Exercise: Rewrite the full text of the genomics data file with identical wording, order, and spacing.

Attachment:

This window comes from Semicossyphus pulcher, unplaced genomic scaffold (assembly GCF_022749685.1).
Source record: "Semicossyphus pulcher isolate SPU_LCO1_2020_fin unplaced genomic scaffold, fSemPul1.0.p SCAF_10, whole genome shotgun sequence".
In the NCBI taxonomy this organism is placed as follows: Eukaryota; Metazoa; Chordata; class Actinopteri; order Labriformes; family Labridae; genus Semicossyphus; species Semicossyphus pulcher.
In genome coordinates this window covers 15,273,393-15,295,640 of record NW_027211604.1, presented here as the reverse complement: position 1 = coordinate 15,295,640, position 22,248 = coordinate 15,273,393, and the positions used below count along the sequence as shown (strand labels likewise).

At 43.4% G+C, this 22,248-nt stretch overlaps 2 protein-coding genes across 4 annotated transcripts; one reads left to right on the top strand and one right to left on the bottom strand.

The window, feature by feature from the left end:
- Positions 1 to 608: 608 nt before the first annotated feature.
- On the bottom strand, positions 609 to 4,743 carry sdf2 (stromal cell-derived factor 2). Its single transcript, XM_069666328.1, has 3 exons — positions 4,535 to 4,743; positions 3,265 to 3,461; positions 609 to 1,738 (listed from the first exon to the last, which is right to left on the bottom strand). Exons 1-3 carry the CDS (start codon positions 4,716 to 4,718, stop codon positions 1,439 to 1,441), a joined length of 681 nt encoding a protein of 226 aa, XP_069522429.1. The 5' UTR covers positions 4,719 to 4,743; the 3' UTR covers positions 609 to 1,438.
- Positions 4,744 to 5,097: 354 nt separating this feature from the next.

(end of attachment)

This window comes from Semicossyphus pulcher, unplaced genomic scaffold (assembly GCF_022749685.1).
Source record: "Semicossyphus pulcher isolate SPU_LCO1_2020_fin unplaced genomic scaffold, fSemPul1.0.p SCAF_10, whole genome shotgun sequence".
In the NCBI taxonomy this organism is placed as follows: Eukaryota; Metazoa; Chordata; class Actinopteri; order Labriformes; family Labridae; genus Semicossyphus; species Semicossyphus pulcher.
In genome coordinates this window covers 15,273,393-15,295,640 of record NW_027211604.1, presented here as the reverse complement: position 1 = coordinate 15,295,640, position 22,248 = coordinate 15,273,393, and the positions used below count along the sequence as shown (strand labels likewise).

At 43.4% G+C, this 22,248-nt stretch overlaps 2 protein-coding genes across 4 annotated transcripts; one reads left to right on the top strand and one right to left on the bottom strand.

The window, feature by feature from the left end:
- Positions 1 to 608: 608 nt before the first annotated feature.
- On the bottom strand, positions 609 to 4,743 carry sdf2 (stromal cell-derived factor 2). Its single transcript, XM_069666328.1, has 3 exons — positions 4,535 to 4,743; positions 3,265 to 3,461; positions 609 to 1,738 (listed from the first exon to the last, which is right to left on the bottom strand). Exons 1-3 carry the CDS (start codon positions 4,716 to 4,718, stop codon positions 1,439 to 1,441), a joined length of 681 nt encoding a protein of 226 aa, XP_069522429.1. The 5' UTR covers positions 4,719 to 4,743; the 3' UTR covers positions 609 to 1,438.
- Positions 4,744 to 5,097: 354 nt separating this feature from the next.